The Freelance Creative

Debunking 3 Common Freelance Tax Misconceptions

Freelancing definitely has its perks. One perk that often jumps out at aspiring freelancers is the ability to get paid without having taxes taken directly out of your checks. However, while you may be able to avoid taxes in the interim, Uncle Sam will still come and find you.

I find that some freelancers often pay more taxes than necessary because they never learned the complexities of tax planning. In advance of Contently’s Twitter Tax Chat (#ContentlyTaxChat) I’m hosting at 3 p.m. EST on November 19, I decided to explain how freelancers can overcome three common tax misconceptions.

Misconception #1: Big deductions are only for corporations and businesses

Two words are vital to your financial freedom: tax deductions. You know that 10 percent effective tax rate some big corporations are paying? Well, you can significantly decrease your own taxes as a self-employed worker if you know how to use the right deductions.

At a salaried job, employees pay taxes on gross income, so everything they make gets taxed. However, as a freelancer, you can take advantage of useful business deductions. You only pay taxes on your profit—otherwise known as income earned minus common business deductions. So the more you know about the nuances of deductions, the less you pay in taxes.

Below, I’ve listed a few business deductions you may not be aware of:

Home office: Take the percentage of your apartment’s square footage dedicated to your home office and multiply the number by your total rent for a valuable monthly deduction. For example, if you pay $2,000 rent for a 500-square-foot apartment and use 10 percent of your space for an office, you can deduct $200 per month.

The same ratio can also be applied to your electric, gas, and water bills.

— Insurance: As a freelancer, you may have to pay for your own health and life insurance, which, as many of us know, gets quite expensive. However, insurance premiums are deductible, so stay safe and get insured.

— Communication: Good Internet and phone packages are essential to freelancers who work from home. Luckily, these expenses are also fully deductible.

— Advertising: Searching for new gigs often requires personal marketing. Whether you invest in online ads for a design business or that premium LinkedIn account, your advertising expenses should be deductible.

— Meals and entertainment: If you catch yourself eating with clients or prospective clients, don’t forget to save your receipt. You can deduct 50 percent of your meals and entertainment costs related to your career.

Staying organized is key to taking advantages of these business deductions. Try to allocate a credit or debit card to your freelance expenses. Log how much you are spending each month and calculate your freelance profit. Remember, you only pay income taxes on your profit.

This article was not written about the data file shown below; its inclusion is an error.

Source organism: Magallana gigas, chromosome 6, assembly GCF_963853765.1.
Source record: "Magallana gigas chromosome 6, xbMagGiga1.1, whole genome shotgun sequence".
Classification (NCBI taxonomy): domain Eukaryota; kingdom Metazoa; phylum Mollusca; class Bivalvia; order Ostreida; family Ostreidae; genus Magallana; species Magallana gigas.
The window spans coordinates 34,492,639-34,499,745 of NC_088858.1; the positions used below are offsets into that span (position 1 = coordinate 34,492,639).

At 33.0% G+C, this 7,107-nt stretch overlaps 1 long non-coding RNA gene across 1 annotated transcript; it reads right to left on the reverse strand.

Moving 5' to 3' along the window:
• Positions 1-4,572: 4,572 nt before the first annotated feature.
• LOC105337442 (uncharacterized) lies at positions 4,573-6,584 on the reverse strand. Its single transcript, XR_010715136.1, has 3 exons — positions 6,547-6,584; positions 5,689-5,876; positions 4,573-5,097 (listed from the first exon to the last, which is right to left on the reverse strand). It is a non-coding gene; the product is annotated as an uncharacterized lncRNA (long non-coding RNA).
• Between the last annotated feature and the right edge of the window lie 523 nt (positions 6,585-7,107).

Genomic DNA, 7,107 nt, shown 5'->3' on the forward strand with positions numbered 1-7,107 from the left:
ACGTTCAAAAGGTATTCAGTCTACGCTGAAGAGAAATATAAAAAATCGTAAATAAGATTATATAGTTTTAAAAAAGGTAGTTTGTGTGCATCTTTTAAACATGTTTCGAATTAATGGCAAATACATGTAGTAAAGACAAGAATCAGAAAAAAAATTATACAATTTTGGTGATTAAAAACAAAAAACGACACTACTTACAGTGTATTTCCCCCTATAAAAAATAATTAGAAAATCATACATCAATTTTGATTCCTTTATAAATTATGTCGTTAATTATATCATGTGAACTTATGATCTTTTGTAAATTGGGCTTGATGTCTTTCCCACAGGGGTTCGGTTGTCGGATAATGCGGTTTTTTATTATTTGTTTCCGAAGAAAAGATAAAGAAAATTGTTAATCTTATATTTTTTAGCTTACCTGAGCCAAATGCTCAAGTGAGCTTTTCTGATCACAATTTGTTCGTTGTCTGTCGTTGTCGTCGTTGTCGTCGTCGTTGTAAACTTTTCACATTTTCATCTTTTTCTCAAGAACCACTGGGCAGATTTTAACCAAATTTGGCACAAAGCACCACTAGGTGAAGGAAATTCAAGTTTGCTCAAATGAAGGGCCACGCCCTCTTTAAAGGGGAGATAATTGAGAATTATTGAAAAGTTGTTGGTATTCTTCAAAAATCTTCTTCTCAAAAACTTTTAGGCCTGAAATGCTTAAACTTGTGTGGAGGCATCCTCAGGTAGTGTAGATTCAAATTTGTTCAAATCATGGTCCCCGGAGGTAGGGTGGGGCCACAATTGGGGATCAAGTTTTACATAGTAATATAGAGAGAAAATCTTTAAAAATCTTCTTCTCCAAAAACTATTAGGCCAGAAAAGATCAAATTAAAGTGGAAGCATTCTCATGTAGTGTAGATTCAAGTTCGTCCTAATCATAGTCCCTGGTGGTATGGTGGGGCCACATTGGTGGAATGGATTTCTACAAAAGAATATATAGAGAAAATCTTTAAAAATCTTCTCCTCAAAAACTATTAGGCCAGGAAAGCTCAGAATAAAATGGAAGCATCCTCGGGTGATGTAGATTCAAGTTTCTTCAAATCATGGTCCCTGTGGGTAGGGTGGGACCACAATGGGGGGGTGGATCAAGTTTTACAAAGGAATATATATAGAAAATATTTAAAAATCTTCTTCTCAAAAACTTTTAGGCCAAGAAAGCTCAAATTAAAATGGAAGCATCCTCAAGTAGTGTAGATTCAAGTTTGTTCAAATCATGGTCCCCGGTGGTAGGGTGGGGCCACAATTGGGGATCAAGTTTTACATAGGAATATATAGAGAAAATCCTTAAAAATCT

Misconception #2: Freelancers pay annual taxes

If you’re making money, the government wants a piece of it. While salaried employees only make annual tax payments, freelancers are supposed to submit their taxes quarterly. If you don’t, you’ll pay a penalty.

If you’re a savvy investor and would rather see your money grow versus give it up, then by all means go for it. Just do the math when making that decision. Are you better off paying up front, or would you rather just pay your taxes at the end of the year and take the penalty?

Consult an accountant for further assistance.

Misconception #3: It’s okay to put off retirement planning

Yes, one day you’ll get old and won’t want to work. Your friends who hit that office job every day are probably building a 401(k) retirement fund with help from their employers. Freelancers don’t get that luxury. They need to take matters into their own hands and open up a retirement account like an IRA.

There are different types of retirement funds available, but a traditional IRA will allow you to deduct a significant portion on your tax return. The thresholds are always changing, so consult an accountant or wealth advisor. Doing so before December 31 can potentially save you thousands on your next tax return.

Do That Tax Hustle

A freelancer should always be on the hustle, especially when it comes to tax management. Proper tax planning allows you to keep a higher portion of your hard-earned income. This tax season, try your best to get on top of business deductions, retirement planning, and estimated taxes. The more you know, the better off you’ll be.

Somya R. Munjal, CPA, MBA, MAS, is the managing partner of CPA for the People, LLP. She specializes in tax consulting for freelancers. Follow her @somya808 and send her any tax questions with #ContentlyTaxChat.

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